Hello Laurie.When these posts come to my mailbox, i have to control my urge to rush to it and read. I read and then re-read your stories, so I like to have down time to do this. Today I was finally able to catch up on your blog. I read your tales of days gone by to Randy, too ,, as he enjoys them. I am glad that you have had the fortitude to relay your experiences to us, because not everyone gets to see that side of the coin.

    I love the way you can get our hearts pumping as you run to save lives, or check on behaviors that are risky, or give the thumbs to one of the blokes who gave it his best to do his job. I have said it before, I sure hope that someone is able to pick up on your novels and run with them.
    I see the big screen possibilities in your work.

    And for the record.. you are a poet too!! (I had to laugh when I read that little ditty! You are full of surprises!!) Thank you for sharing your life with us, Laurie.

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    1. laurie27wsmith Post author

      Hi Liz, What a great compliment, somebody actually savouring my work, that’s so beautiful thank you. Writing them is quite cleansing actually, it drags the stress out bit by bit and it does show people the other side of the coin. Fresh insights I think because people have some misconceptions about prison life. What they see on TV is prison guards who are corrupt or morons. Not everyday people doing a dangerous job.
      When you are paid to do a job you have to take the good with the bad, well cooked gas bottles or not. When all’s said and done it’s on your head. I’m still hoping for the day when someone say’s, ‘Hey, now that’s the movie I want to make.’ You have to keep the faith. Glad you like the ditty, I have a file of poems lurking somewhere, angry, venting ones and some nicer stuff too. I don’t mind sharing my life, it’s like a huge confession. I’ve already completed the last two Tribulations and they are, well interesting. Until then,
      Cheers
      Laurie

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  4. patgarcia

    Hi,
    Every time i read one of your articles, I am thankful that you got out of there with a healthy mind and the willingness to move farther with your life. I believe working in a prison can make you sour at the system. It is so obvious that the system is designed not to rehabilitate but to babysit.
    The laws that are made like, no mobile phones, makes no sense. You are not helping the people who work there. In fact, the system itself, is putting those supervisors and workers in jeopardy.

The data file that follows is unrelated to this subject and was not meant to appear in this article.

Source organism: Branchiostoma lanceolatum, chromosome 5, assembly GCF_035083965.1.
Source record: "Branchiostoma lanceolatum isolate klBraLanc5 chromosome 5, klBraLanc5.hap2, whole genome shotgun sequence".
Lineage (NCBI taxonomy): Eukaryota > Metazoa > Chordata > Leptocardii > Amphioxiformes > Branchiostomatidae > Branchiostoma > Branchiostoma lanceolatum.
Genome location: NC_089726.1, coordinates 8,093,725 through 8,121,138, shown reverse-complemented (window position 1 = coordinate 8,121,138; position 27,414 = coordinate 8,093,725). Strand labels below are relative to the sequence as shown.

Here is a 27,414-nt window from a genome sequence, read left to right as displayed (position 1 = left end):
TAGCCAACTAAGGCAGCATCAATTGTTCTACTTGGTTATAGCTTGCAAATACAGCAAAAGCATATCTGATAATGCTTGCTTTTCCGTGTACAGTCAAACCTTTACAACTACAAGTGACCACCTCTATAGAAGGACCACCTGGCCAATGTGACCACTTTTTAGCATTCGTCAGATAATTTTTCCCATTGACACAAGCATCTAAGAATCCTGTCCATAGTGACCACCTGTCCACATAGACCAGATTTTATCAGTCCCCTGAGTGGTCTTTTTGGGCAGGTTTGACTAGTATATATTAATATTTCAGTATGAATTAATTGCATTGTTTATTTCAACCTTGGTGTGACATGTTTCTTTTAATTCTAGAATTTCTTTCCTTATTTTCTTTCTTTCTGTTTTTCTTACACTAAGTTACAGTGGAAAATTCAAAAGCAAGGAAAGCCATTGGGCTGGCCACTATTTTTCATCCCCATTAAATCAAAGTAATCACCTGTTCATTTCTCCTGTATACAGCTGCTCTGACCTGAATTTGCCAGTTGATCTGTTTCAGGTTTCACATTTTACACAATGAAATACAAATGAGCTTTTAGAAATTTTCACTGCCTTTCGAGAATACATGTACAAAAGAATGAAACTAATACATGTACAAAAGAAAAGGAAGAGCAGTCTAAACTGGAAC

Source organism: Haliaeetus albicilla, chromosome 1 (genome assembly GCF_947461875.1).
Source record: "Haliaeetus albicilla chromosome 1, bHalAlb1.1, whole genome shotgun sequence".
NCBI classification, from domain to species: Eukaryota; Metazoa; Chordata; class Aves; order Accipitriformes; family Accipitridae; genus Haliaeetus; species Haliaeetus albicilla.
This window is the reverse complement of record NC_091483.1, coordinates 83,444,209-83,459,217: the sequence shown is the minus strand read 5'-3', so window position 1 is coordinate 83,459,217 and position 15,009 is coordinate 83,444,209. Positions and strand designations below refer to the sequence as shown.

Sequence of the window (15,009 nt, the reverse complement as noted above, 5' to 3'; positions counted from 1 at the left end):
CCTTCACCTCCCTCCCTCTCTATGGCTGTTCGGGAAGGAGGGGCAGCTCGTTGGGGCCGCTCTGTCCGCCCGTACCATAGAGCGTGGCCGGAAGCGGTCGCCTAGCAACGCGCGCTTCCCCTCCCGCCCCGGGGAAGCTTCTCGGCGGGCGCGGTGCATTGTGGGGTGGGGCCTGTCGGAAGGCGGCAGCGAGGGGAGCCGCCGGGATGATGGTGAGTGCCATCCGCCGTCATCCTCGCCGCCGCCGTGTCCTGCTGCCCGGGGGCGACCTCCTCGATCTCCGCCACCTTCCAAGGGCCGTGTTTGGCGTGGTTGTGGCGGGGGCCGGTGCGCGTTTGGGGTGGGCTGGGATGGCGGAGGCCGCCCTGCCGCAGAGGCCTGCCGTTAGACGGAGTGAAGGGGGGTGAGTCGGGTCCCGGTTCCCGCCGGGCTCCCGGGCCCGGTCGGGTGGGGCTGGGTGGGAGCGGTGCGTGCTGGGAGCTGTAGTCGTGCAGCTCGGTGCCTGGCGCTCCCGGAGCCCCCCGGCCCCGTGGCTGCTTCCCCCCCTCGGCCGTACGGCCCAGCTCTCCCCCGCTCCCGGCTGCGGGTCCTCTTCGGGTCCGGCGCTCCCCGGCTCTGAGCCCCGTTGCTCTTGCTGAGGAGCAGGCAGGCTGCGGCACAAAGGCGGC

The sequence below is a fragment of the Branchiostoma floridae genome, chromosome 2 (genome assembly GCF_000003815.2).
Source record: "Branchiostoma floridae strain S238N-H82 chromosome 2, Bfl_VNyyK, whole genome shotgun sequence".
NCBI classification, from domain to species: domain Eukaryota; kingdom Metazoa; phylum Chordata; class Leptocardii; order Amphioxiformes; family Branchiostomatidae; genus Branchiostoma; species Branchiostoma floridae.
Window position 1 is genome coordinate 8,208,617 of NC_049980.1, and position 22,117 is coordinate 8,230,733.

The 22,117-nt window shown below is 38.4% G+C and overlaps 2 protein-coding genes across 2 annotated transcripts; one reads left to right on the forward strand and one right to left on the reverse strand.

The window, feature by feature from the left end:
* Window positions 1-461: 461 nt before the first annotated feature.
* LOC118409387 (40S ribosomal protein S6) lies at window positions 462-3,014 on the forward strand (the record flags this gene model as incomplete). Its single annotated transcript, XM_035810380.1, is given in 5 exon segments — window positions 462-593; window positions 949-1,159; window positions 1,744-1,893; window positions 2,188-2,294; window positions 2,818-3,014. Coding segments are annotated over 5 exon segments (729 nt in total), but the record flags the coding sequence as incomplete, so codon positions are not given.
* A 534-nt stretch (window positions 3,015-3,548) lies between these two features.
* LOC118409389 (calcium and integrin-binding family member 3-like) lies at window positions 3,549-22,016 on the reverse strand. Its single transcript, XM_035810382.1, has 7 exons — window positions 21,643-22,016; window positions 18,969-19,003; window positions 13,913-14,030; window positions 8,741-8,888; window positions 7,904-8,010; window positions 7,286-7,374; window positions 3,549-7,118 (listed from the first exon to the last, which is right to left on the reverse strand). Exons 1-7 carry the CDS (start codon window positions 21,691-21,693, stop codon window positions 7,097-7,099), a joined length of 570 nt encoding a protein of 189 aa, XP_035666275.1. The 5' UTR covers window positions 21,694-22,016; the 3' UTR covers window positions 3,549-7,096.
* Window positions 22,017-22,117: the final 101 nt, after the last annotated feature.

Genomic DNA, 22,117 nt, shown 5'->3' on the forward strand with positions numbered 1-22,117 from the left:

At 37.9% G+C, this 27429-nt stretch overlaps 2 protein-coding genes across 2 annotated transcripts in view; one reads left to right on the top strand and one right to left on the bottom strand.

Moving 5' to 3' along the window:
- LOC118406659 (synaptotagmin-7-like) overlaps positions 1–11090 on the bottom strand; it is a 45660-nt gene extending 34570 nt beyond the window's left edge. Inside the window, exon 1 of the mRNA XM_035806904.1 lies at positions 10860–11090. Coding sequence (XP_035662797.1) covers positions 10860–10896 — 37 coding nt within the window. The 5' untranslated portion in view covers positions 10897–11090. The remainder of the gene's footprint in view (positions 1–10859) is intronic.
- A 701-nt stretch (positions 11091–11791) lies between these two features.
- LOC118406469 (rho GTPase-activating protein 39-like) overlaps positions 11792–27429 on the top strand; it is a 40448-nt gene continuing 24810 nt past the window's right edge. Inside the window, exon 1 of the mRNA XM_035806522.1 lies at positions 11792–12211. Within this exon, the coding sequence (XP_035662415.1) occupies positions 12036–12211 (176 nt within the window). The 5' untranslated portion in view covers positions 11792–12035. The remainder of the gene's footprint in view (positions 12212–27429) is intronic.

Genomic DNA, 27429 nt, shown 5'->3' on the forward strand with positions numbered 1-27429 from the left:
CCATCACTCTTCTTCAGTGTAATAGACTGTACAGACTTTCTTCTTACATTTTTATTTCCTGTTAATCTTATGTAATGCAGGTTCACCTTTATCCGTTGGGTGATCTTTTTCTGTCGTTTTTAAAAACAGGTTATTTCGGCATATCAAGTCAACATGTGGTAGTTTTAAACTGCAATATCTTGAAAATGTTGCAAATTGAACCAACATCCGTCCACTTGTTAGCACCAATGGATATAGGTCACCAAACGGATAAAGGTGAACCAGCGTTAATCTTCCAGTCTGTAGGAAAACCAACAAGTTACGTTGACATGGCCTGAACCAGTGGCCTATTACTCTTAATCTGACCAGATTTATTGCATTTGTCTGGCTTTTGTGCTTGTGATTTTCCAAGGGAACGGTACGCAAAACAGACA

Great article. Thank you for showing us some of the ridiculous rules that hamper a person from doing his job correctly as well as putting their lives in danger.

    Love you, Bro.
    Ciao,
    Patti

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    1. laurie27wsmith Post author

      Thanks Sis, well I think it’s still healthy, I’m not sure. It definitely does something to you, one can’t be surrounded by the negativity every day without ‘catching something.’ Yes the system is that, a system and there are flaws, big ones actually. I’m glad that I’m well out of it.
      Thanks for dropping by in your busy schedule Sis.
      Love from Laurie.

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  5. kelihasablog

    You know Laurie, It’s a good thing you are a big, strong guy! I’m sure your military training helped a lot. I know my son said it helped him while teaching in high school, but that’s a different kind of different… Wonderful writing!!!! 😀

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    1. laurie27wsmith Post author

      Thanks Keli, I didn’t get many people willing to have a go at me, the ones who tried usually did it from a distance. (next weeks blog) Actually I put it down to me being such a nice bloke. 🙂

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  6. Susan Wingate

    Your job is far too dangerous! But leave it to a Vietnam vet to get it done. Thanks for the light and humorous post about a very tense and frightening situation at your work.

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    1. laurie27wsmith Post author

      Hi Susan thanks, My job was far to dangerous, next week I’ll write about why I finally threw the towel in. Being a Veteran was helpful, if something went wrong in life I’d say, ‘What are they going to do, send me back to Vietnam?’
      Cheers
      Laurie

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      1. Susan Wingate

        Very dangerous. I always wonder what the percentages are for prison guard deaths. I bet it’s high and insurance must be impossible to come by because of it.